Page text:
Selling to Collectors, not Readers, is the Biggest Mistake Booksellers Make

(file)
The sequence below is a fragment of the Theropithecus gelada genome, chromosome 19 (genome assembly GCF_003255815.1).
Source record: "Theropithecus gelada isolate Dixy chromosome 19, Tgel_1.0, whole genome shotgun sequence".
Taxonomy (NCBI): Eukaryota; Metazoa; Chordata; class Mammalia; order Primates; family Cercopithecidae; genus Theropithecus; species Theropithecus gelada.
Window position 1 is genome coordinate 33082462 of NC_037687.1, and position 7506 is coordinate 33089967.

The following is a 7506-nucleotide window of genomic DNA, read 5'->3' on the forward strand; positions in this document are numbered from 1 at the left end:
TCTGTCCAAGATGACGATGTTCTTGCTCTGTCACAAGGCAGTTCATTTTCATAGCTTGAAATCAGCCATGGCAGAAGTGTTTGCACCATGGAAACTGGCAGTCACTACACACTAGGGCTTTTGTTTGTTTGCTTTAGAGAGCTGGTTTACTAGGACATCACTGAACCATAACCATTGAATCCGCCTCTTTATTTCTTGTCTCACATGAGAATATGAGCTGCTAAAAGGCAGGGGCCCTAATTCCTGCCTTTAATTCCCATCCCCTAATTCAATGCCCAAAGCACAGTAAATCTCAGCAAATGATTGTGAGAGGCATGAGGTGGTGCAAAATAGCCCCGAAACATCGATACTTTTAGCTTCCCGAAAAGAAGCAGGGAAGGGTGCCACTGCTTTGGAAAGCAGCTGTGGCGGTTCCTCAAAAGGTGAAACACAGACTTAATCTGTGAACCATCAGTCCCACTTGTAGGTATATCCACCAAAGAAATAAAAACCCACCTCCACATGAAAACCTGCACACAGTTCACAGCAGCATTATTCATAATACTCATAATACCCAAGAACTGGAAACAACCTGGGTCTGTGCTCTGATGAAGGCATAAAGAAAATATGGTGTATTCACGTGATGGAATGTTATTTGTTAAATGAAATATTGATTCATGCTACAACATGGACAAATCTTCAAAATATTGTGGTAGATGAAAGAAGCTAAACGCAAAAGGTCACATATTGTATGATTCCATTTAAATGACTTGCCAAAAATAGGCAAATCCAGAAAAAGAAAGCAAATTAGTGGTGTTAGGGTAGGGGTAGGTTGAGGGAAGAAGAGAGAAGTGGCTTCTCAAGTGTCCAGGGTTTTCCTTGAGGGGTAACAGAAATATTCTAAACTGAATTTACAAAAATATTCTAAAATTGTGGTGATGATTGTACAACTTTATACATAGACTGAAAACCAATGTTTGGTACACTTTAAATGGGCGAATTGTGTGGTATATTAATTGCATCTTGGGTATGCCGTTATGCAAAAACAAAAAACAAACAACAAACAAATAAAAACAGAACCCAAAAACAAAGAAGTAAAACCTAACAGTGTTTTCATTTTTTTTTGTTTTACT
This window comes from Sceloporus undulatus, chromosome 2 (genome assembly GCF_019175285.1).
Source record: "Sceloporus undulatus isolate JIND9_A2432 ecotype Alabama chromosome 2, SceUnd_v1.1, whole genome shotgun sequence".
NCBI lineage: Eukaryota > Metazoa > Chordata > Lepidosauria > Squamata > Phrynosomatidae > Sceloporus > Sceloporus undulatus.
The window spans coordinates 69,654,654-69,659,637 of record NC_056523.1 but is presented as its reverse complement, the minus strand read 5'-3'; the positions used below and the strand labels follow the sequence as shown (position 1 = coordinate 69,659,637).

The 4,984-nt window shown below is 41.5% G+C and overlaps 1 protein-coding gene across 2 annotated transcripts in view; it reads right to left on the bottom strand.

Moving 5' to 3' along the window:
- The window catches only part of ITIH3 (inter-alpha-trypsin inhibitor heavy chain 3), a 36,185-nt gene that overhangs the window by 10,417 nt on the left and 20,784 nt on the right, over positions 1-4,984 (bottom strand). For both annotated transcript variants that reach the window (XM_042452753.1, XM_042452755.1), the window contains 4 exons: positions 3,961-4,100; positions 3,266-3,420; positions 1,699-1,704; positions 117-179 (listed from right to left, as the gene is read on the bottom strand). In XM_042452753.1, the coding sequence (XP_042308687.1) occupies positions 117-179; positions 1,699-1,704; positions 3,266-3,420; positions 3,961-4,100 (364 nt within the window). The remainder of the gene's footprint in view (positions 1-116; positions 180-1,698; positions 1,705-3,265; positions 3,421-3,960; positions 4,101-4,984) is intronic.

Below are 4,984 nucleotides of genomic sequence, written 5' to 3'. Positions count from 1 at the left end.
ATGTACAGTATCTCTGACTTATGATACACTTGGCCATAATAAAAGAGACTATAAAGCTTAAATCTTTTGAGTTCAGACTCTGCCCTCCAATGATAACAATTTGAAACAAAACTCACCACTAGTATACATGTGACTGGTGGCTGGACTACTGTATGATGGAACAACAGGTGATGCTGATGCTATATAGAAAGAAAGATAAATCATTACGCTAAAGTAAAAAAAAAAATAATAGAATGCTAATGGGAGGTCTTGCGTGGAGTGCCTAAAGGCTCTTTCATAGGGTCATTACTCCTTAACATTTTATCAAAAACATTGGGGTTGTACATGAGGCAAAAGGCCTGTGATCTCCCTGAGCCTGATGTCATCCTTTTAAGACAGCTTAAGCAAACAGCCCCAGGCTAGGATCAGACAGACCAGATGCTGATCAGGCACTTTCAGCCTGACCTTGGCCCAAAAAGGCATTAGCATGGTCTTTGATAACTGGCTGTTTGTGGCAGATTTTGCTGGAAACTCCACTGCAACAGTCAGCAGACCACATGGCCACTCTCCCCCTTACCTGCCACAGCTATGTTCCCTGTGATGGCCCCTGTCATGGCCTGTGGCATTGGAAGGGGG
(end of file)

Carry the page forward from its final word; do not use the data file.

The most costly mistake most online booksellers, and many online resellers in general, make is to sell to collectors rather than consumers. The saddest part of this mistake is that a lot of people do not even realize that they are making it. This mistake begins early when people go to the thrift store, the garage sale, or whatever and start looking for books. They start by only searching for books that meet the criteria of collector’s items; i.e., that first edition Hemingway novel. Then they compound the mistake by rejecting any book with a minor flaw, such as a discount sticker or rip, and only buy stuff in pristine condition. For example, many sellers refuse to touch former library books. I just sold a former library book called Small Scale Grain Raising by Gene Logsdon for $15. Some former library books, especially non-fiction books about weird, specialized, or arcane subjects, can sell very well. One way people do this is to use the criteria set by so-called guidebooks to evaluate what they buy. That’s a terrible error because the pricing in such guidebooks is often unrealistic and a majority of potential consumers do not care about such criteria in the first case. Those guidebooks are written by collectors, not for resellers, so ignore them. Such nitpicking is a mistake because you probably leave lots of books you could sell for money on the table. It is the equivalent of sorting through a stack of $1 or $5 or $10 bills in the hopes you might find a $100 bill among them, but leaving the smaller bills on the table when you are done. A smarter strategy would be to take all the money and sort it out later at home. A $1 bill is not as good as a $100 bill, but two or three of them will still get you a cup of coffee at Starbucks. When you search for collector’s items, you are depending on luck. You are hoping that you...

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